Eighteen shortlisted innovations that could be observed through survey data were integrated into nationally representative household surveys in 2016 and 2019, which were then used to track uptake. These surveys incorporated novel data collection methods aimed at investigating whether agricultural innovations that CGIAR research had contributed to had reached farmers, consumers and communities.
Fifty-two CGIAR innovations related to animal agriculture, crop germplasm improvement, and natural resource management were identified, as were 26 instances of policy influence.
The study found that agricultural innovations linked to CGIAR research have reached between 4.1 and 11 million Ethiopian households. The upper-bound figure of 11 million, representing 79% of all rural households in Ethiopia, should be interpreted as the potential reach of CGIAR in the country — with substantial adoption among poor smallholders, women and youth.
The three CGIAR-related innovations that had reached greatest scale in Ethiopia related to soil and water conservation, improved maize varieties, and cross-bred poultry (noting that improved bean and wheat varieties were beyond the scope of the study).
Soil and water conservation practices, such as terracing on sloped agricultural land, were observed to have been adopted by more than 9.4 million households. DNA fingerprinting data revealed that CGIAR-derived maize germplasm is being used by an estimated 4 million households (63% of all maize-cultivating households), while crossbred poultry reached an estimated 1.8 million households. In all cases, complementary interventions were crucial to ensuring adoption at scale. In addition, scaling of these innovations were linked to supportive government policies, which in turn had been influenced by policy research.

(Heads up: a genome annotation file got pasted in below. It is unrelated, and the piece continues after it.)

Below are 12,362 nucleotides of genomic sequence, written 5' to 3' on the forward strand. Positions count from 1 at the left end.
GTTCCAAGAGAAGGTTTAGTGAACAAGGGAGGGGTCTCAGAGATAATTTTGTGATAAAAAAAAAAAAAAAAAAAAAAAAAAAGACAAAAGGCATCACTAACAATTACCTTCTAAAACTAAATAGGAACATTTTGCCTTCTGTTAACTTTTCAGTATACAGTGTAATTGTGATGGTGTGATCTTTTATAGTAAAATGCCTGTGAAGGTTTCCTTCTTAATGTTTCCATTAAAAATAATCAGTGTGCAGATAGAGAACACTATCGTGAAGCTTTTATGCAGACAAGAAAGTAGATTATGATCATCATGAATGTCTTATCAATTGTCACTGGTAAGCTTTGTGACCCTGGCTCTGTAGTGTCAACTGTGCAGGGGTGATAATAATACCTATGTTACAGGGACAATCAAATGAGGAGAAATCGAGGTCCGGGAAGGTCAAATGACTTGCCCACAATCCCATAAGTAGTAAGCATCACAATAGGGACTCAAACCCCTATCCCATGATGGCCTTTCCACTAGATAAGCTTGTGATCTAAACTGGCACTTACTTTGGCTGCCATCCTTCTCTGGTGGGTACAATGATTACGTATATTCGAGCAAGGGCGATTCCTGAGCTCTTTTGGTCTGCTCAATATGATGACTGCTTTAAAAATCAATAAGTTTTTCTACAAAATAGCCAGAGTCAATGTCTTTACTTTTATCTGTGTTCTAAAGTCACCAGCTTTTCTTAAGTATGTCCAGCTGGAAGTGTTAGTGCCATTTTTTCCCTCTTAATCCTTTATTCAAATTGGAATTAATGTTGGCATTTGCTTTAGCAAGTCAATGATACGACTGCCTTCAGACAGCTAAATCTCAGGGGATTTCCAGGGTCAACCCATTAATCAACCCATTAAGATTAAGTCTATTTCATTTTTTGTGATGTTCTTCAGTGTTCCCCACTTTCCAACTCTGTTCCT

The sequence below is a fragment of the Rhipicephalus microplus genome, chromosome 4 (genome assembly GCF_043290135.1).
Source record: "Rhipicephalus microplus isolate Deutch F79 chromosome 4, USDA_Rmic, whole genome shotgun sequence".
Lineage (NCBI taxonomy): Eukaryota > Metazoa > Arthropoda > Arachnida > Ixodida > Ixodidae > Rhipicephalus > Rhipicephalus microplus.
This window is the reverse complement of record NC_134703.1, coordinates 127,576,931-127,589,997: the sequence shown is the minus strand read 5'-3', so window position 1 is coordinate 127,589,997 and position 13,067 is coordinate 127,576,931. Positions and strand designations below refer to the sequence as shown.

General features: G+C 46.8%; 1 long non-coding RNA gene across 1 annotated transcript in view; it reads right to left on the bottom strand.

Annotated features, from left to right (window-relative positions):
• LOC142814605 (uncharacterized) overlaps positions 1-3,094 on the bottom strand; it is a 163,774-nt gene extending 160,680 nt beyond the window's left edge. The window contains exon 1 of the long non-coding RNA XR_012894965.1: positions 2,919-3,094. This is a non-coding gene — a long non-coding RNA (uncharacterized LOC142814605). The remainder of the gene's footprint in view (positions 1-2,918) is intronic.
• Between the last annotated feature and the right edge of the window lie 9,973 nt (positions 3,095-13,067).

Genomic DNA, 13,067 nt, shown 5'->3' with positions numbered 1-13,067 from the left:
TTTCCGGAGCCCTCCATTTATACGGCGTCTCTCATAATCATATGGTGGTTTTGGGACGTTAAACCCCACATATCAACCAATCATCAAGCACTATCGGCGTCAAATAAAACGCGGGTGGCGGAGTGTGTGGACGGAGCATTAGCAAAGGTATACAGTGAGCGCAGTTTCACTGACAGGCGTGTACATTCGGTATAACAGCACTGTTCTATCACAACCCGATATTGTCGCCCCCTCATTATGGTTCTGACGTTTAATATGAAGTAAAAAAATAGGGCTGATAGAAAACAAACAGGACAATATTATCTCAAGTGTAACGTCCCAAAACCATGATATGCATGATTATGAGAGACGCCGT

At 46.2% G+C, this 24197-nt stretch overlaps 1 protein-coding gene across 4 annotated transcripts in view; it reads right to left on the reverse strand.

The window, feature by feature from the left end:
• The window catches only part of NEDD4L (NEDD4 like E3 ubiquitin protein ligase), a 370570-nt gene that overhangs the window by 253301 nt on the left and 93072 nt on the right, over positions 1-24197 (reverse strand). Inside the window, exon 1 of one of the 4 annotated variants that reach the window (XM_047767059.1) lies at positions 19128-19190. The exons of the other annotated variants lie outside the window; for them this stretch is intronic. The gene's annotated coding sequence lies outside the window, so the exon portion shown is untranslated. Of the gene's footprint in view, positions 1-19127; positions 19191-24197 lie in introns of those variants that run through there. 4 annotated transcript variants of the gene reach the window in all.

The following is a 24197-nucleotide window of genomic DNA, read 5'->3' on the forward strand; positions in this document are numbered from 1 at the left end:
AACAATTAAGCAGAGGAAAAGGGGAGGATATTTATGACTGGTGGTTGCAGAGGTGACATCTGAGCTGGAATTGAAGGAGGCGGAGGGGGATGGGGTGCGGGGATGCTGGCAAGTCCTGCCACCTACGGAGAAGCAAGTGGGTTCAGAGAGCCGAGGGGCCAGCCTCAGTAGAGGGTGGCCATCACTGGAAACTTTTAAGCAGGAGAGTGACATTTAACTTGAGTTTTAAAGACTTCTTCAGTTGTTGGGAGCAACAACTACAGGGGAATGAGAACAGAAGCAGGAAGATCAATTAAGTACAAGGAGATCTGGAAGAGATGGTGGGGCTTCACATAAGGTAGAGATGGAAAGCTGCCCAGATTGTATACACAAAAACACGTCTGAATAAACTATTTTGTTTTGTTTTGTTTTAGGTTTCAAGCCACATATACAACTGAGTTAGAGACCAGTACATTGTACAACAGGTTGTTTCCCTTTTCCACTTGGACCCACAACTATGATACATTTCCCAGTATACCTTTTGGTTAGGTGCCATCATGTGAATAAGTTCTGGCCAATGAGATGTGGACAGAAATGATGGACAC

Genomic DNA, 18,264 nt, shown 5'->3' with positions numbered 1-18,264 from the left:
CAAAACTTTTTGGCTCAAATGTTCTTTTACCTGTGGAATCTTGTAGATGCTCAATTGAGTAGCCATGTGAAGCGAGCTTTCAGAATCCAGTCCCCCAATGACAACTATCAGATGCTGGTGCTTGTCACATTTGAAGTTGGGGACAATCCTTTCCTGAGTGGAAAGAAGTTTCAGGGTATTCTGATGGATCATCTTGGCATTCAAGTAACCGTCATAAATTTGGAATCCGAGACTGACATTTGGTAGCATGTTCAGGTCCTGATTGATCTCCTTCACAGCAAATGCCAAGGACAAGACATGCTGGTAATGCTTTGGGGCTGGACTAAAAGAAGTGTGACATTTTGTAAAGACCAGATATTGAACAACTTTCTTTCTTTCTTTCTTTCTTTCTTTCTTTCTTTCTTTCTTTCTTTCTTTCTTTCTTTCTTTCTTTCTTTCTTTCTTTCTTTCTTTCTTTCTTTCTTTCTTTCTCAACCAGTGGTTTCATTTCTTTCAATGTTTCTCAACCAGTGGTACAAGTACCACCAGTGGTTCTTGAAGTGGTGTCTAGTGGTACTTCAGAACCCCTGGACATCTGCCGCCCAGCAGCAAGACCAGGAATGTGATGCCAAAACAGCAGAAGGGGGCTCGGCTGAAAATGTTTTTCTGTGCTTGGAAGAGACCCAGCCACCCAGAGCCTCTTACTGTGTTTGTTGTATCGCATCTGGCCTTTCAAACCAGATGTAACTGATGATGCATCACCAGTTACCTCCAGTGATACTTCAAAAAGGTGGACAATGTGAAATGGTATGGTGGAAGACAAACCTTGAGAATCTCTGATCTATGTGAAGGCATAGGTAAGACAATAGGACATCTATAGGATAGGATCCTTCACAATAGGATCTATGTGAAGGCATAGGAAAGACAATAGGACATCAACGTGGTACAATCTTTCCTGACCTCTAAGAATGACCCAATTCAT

The study found that agricultural innovations linked to CGIAR research have reached between 4.1 and 11 million Ethiopian households.
This study reveals that national surveys are valuable tools to document the scale and scope of CGIAR research. This information, together with the country-level approach employed in this study, will have important implications for future assessments in other CGIAR focal countries.
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The Standing Panel on Impact Assessment (SPIA) is an external, impartial panel of experts in impact assessment appointed by the CGIAR System Council and accountable to it. SPIA is responsible for providing rigorous, evidence-based, and independent strategic advice to CGIAR on efficient and effective impact assessment methods and practices, including those measuring impacts beyond contributions to science and economic performance, and on innovative ways to improve knowledge and capacity on how research contributes to development outcomes.
Read about SPIA’s activities in 2020.
CGIAR research and activities in Ethiopia
Learn more about CGIAR’s research and innovation results in Ethiopia between 2017 and 2020.